Staying alert and focused while driving can be difficult for people with narcolepsy. Dozing off, even for a moment, can mean drifting off the road or hitting another vehicle. While uncommon, experiencing cataplexy, or a symptom of narcolepsy that causes temporary loss of muscle control, while driving can cause a person to lose control of their vehicle entirely. These risks leave people with narcolepsy wondering if they can — or should — drive.
Unfortunately, current research on driving with narcolepsy is limited. However, the research that does exist highlights the risk of driving with narcolepsy. Studies have found that people with this condition are three to four times more like to get into a car accident, with more than half of individuals with narcolepsy reporting having fallen asleep while driving, and over one-third experiencing car accidents due to sleepiness.
While driving with narcolepsy is risky, it is possible to decrease the possibility of an accident with medical care and self-awareness. By seeking proper treatment for narcolepsy and understanding triggers and limits, many people with narcolepsy can practice safe driving behaviors. However, because driving laws for individuals with narcolepsy vary from state to state, it’s crucial that people with this condition be aware of local laws before driving.
If you live with narcolepsy, taking the following precautions before driving can also decrease the possibility of an accident occurring:
- Check in with yourself. Take a moment to evaluate how you are feeling. Are you awake and alert? Drowsy? If you are feeling tired, or don’t think that you’ll be able to maintain your focus for the duration of your drive, it’s best to find an alternative to driving.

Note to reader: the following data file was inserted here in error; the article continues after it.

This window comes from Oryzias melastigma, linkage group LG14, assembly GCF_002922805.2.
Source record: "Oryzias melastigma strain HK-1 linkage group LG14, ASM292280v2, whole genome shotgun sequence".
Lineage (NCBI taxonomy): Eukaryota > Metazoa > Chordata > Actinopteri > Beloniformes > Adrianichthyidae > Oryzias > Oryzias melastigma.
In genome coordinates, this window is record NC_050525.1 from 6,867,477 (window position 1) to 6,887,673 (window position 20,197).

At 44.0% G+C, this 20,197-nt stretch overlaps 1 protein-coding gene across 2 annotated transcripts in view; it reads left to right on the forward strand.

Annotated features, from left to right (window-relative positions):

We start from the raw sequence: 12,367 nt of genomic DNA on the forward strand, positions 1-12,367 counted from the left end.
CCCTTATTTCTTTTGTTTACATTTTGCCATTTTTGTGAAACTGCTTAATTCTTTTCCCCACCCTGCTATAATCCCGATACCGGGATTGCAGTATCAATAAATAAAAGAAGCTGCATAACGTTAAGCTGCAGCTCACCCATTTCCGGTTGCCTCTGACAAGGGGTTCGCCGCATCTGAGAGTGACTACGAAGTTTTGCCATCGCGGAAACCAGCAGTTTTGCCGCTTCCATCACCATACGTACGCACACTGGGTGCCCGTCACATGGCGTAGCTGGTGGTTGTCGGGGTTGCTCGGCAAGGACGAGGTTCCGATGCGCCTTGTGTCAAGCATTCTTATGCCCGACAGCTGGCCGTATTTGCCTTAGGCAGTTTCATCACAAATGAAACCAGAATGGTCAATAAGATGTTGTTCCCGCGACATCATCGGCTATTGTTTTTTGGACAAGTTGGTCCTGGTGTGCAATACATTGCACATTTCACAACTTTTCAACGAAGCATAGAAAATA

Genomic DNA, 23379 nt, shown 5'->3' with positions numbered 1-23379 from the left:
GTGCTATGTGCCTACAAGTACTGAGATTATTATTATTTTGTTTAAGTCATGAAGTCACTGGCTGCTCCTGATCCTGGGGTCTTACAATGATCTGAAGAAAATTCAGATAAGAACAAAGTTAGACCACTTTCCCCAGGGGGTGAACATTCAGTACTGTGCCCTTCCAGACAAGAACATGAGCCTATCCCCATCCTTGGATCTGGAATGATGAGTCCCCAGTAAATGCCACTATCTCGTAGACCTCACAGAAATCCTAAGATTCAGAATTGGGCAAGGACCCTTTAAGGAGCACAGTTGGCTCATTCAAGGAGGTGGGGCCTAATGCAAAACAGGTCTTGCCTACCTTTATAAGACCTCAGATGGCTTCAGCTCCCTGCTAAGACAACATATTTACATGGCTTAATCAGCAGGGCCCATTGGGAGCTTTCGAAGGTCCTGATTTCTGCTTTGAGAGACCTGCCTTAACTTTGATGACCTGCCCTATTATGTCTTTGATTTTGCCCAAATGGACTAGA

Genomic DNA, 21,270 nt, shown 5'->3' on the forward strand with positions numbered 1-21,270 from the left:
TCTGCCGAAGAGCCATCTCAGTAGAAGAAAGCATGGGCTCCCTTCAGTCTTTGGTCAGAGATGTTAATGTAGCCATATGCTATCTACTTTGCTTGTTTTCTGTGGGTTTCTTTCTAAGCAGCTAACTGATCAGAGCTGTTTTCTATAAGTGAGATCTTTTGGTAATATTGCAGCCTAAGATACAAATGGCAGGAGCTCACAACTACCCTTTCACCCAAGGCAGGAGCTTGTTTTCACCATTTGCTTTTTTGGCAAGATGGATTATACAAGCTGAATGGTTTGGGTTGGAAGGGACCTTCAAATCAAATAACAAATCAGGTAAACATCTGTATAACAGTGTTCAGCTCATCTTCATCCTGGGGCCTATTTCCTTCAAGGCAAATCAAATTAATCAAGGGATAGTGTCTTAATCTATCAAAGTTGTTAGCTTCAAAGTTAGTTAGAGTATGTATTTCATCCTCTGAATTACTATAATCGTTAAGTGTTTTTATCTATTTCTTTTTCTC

- Get a second opinion from family and friends. Ask your family or friends for feedback about your current state. In many cases, other people can recognize signs of fatigue that you might not be aware of.
- Talk to your doctor. It’s crucial that you consult with a trusted physician before driving with narcolepsy. A doctor can use a series of tests to evaluate your risk of driving and provide you with the proper documentation needed to obtain a driver’s license in many states.
Medical Disclaimer: The Recovery Village aims to improve the quality of life for people struggling with a substance use or mental health disorder with fact-based content about the nature of behavioral health conditions, treatment options and their related outcomes. We publish material that is researched, cited, edited and reviewed by licensed medical professionals. The information we provide is not intended to be a substitute for professional medical advice, diagnosis or treatment. It should not be used in place of the advice of your physician or other qualified healthcare provider.